At an Oslo Business Forum and Thommessen event in the beginning of May, Nassim Nicholas Taleb, a mathematical statistician, former option trader, and risk analyst, engaged in a discussion with Frode Strand-Nielsen, Managing Partner at FSN Capital. During the session, Nassim elaborated on his thoughts about forecasting—and argued that it’s actually a waste of time. Here, we’ll give you Nassim’s key insights on why you should forget forecasting.
We Live in a World of Black Swans
Nassim is known as the father of a concept called the Black Swan; an event that is rare, hard to predict, has a catastrophic impact, and in retrospect is explained as if it was predictable. What he highlighted about this concept is that “the Black Swan is very subjective”. As an example, Nassim explained that the events on September 11th in 2001 was for most of us purely Black Swan as no real model could predict it. “But for those involved in the plot, it was not a Black Swan. They were in those planes and they knew it was going to happen. So, it depends on the observer.”
The conclusion that we should make due to the subjectivity of Black Swan events is that we should not waste time trying to predict them. Rather, you should focus on being robust and ready for whatever the Black Swan is. “There are ways to tackle uncertainty that don’t involve forecasting. Try to build something that resists all manner of forecast and forecast errors.”
The Folly of Forecasting
Nassim emphasized that he believes forecasting is absurd and folly. “These people [forecasters] don’t really have skin in the game. They just need to tell a good story.” While working on Wallstreet for years, he saw that investors don’t really even listen to the forecasters. “The forecast is for the customers.”
Nassim admitted that sometimes investors can get ideas from the forecasts, but these predictions can’t fully be relied on. He argued that forecasters often forget what matters. The big unexpected events are the things that shape the world, and those are not included in forecasts simply because even by definition you can’t predict them.
“What is important is not so much to forecast but to understand the world via forecasting and make sure you are robust to certain surprising events.”
Why We Want to Believe Forecasts
Our inability to know what will happen in the future causes us anxiety. Nassim explained that earlier most people used religion to get through the anxiety caused by uncertainty whereas nowadays, more and more people rely on science. The problem however is that “the job of science is not to forecast, it’s to progressively eliminate what is wrong”. In the case of weather, forecasting often works as the predictions are made for a short term. But in larger unexpected events using science to forecast doesn’t help.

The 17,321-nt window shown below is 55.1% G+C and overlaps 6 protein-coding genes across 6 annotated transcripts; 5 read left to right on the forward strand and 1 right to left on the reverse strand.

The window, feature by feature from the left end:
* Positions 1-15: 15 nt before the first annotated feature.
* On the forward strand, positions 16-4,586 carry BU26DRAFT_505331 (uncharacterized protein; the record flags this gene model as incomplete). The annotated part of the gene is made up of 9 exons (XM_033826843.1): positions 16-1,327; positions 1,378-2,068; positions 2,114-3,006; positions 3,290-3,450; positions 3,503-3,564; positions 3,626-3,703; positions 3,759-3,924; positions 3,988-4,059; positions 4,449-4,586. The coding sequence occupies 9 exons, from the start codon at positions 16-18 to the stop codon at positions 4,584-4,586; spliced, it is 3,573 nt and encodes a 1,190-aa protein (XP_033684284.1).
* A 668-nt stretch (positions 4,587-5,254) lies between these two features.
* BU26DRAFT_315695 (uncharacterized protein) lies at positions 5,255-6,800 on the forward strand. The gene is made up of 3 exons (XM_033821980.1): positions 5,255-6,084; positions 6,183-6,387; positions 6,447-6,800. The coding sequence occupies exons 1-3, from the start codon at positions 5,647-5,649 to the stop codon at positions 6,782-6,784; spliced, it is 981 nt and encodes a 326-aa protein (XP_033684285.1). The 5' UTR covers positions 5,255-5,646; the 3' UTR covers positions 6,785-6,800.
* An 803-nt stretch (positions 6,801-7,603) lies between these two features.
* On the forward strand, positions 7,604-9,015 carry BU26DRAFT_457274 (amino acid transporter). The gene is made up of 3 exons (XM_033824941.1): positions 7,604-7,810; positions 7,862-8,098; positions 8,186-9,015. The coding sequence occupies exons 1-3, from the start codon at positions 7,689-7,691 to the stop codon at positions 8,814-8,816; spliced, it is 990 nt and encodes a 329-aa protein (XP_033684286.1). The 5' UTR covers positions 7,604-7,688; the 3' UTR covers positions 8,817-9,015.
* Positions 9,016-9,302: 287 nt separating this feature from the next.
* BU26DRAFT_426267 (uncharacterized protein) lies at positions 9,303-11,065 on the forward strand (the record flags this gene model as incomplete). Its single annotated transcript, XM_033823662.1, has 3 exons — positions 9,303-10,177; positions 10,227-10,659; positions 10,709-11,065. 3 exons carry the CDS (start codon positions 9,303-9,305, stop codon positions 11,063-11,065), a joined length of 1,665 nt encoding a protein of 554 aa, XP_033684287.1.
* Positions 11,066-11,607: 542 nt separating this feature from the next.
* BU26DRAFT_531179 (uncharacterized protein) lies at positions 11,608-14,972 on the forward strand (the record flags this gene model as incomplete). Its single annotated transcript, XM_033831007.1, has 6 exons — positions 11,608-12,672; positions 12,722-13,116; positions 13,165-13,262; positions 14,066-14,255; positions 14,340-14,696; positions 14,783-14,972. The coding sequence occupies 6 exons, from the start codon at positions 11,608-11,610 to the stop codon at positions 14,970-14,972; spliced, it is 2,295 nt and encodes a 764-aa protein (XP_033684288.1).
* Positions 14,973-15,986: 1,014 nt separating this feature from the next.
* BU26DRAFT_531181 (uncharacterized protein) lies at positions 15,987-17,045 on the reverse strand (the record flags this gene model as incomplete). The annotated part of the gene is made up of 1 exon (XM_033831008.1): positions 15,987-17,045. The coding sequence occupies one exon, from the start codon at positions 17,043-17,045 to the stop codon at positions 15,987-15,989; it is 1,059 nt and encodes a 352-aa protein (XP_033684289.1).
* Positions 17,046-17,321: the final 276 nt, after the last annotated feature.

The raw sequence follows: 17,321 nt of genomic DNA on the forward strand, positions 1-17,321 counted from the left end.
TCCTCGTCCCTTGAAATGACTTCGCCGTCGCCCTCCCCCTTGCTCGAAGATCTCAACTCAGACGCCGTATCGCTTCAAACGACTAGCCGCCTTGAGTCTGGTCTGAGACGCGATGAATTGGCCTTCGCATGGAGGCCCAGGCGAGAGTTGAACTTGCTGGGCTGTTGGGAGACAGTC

As we don’t have ways to relieve our anxiety caused by uncertainty, we start falling prey to people giving us numbers. According to Nassim, what often happens is that we start anchoring to those forecast numbers in the hope to relieve our anxiety. This in turn can cause us to get ready for future events that will not happen and avoid getting ready for unexpected events that will.
“What you do is that you don’t have a forecast but instead have a collection of things that can happen in the world and you make sure that you are ok across these possible events. You don’t need to have a precise forecast.”
Already in his 20s during the market crash of 1987, Nassim became financially independent. He told that many people said he won because he was able to predict the crash but he himself thinks differently. “I just said that extreme events are more likely. I was equipped to make money if they happen and lose a little if they don’t.”
Nassim then continued to explain how he sees there are two classes of people: the antifragile people and the ones who are harmed by any type of uncertainty. The people who he refers to as antifragile are the ones who are able to navigate uncertainty with trial and error.
In the prologue of his book Antifragile, Nassim defines the term in the following way: “Some things benefit from shocks; they thrive and grow when exposed to volatility, randomness, disorder, and stressors and love adventure, risk, and uncertainty. Yet, in spite of the ubiquity of the phenomenon, there is no word for the exact opposite of fragile. Let us call it antifragile. Antifragility is beyond resilience or robustness. The resilient resists shocks and stays the same; the antifragile gets better.”
In the world we live in today, it is arguably the antifragiles who thrive.
Use the Barbell Strategy to Avoid Forecasting
A great practical strategy to avoid forecasting and rather prepare, is Nassim’s investment strategy called the Barbell Strategy. It aims to make sure that a majority of your capital is safe while using the remaining small portion on risky investments.
“My idea of a Barbell is how do you face uncertainty given that we don’t know the risks. Conventional financial models tell you to invest in medium risk securities. But if you don’t know the risks then these medium risk securities are very risky. What I know is that a zero risk security is a zero risk security. So, instead of having my money in medium risk securities, I have a proportion, say 80%, in zero risk securities and the remaining 20% in maximum risk items.”
According to Nassim, with this strategy you can avoid losing huge portions of your investments but you have a chance to occasionally make significant wins.